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Monday, 11 June 2007

Spring 1972. Saigon. South Vietnam

By the Spring of 1972 the US military presence had fallen to about 65,000 men from a high of 543,000 thousand in 1969.

I had first arrived in South Vietnam in July of 1965. The US buildup had just begun. This much lower figure meant that the US army was now no longer in a position to launch, let alone maintain, a major offensive. The program of Vietnamisation was continuing. The regular Vietnamese army now carried the M16 rifle instead of the good if rather unwieldy old M1 Garrand. The US still had a large presence of advisers to the South Vietnamese army at all levels. I formed the opinion, that with the exeption of the advisers, the Americans no longer seemed in a hurry to get killed and were more defensive than aggressive in their tactics.

The quality of the South Vietnamese army varied greatly. The Regional and Popular Forces fought very well when defending their home ground which was their job. The better units such as the Parachutists and Marines fought well as did some of the Ranger Units. There were not enough of these to be sacrificed uselessly.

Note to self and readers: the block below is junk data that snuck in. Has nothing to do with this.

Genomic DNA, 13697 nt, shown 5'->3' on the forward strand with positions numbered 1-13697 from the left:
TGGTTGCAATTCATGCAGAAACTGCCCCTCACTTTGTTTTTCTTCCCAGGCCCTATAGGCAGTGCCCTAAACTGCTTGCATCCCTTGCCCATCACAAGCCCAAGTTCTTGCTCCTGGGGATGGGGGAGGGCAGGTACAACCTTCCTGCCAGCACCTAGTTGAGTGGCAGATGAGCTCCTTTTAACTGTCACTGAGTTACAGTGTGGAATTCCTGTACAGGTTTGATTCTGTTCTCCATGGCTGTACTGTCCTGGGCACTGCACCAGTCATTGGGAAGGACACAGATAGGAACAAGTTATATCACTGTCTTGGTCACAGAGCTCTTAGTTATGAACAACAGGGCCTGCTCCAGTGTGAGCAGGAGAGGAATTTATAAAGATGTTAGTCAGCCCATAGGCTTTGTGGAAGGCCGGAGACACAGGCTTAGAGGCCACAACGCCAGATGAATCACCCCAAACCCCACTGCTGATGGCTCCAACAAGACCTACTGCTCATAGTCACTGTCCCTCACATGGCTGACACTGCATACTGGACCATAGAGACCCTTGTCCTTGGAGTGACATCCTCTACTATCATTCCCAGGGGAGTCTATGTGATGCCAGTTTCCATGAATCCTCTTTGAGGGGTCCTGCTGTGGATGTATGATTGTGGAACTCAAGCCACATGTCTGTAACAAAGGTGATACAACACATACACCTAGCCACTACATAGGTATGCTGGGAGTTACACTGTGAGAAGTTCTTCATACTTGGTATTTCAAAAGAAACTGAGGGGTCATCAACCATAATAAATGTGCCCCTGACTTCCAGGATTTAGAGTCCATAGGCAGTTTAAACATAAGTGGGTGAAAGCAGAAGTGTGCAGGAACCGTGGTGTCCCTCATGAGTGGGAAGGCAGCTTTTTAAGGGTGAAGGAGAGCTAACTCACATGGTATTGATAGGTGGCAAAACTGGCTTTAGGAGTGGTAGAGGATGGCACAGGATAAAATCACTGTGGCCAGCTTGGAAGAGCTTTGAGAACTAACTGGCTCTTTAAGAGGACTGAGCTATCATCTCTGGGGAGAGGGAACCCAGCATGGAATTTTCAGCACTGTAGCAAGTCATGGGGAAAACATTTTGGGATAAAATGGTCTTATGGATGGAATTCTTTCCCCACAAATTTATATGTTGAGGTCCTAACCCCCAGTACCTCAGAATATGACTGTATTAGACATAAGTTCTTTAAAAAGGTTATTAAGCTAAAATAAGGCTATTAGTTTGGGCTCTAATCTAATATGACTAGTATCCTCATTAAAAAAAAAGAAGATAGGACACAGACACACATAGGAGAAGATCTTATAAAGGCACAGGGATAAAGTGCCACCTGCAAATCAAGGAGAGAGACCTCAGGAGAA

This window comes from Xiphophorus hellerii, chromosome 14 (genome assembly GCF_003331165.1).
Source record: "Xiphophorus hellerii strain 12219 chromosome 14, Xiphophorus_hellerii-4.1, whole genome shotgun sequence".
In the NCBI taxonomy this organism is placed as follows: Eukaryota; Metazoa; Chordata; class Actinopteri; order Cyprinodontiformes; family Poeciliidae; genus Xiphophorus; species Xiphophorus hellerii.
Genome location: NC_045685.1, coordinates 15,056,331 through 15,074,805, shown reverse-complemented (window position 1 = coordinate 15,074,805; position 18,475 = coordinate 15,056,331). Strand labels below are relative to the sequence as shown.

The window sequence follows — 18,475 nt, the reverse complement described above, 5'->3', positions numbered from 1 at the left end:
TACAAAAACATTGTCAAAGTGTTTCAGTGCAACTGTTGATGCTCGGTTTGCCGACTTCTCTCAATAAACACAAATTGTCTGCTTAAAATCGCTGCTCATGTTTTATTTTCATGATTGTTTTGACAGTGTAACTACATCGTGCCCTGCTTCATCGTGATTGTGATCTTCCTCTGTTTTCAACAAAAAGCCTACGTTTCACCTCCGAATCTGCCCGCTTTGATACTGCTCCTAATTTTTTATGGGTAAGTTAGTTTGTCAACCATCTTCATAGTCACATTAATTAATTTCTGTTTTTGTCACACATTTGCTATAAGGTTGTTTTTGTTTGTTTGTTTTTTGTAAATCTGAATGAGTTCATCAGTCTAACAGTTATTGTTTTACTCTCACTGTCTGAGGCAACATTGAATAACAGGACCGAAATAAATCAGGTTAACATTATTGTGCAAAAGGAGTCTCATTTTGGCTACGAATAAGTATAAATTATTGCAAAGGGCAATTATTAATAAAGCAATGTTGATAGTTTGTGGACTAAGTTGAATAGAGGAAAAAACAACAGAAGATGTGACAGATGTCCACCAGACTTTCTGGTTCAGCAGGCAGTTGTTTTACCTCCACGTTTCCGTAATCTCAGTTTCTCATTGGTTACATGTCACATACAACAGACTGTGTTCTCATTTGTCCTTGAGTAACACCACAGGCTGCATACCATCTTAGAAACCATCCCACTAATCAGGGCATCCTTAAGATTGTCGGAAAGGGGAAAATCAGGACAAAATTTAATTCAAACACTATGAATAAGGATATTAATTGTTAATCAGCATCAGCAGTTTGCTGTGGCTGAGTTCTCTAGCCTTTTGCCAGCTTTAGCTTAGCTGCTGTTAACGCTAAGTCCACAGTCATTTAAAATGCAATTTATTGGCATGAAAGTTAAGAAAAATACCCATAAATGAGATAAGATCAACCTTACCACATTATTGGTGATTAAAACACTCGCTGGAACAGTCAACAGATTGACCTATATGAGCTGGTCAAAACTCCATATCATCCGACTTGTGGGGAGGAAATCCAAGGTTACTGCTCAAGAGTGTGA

I sometimes thought of the war as a game of chess. The South Vietnamese had the regular pieces. The queen being US air power. Their King being Saigon, former Pearl of the Orient and key to success or the North. The North Vietnamese only had pawns, but an unlimited supply of replacements. Their King (Hanoi) was off the board. It would be amusing to see a Garry Kasparov representing the South and some amateur the North. Such a much more fascinating game than the dominoes that the Americans seemed to favour.

The communists were fighting a war of attrition, trying to wear the South down on the battlefield, and the continuous assassination of officials at the local level. They also wore down American public opinion, helped of course by My Lai, Kent State, photos of the young napalmed girl etc. The US were unlucky in that they got a bad press. Of course they were the good guys, the boy scouts of the world an open to such charges.

The South Vietnamese and their American allies depended largely on US airpower to avoid defeat.

Such was the state of affairs when the communists launched their Spring offensive of 1972, four years after that of the Tet offensive of 1968.

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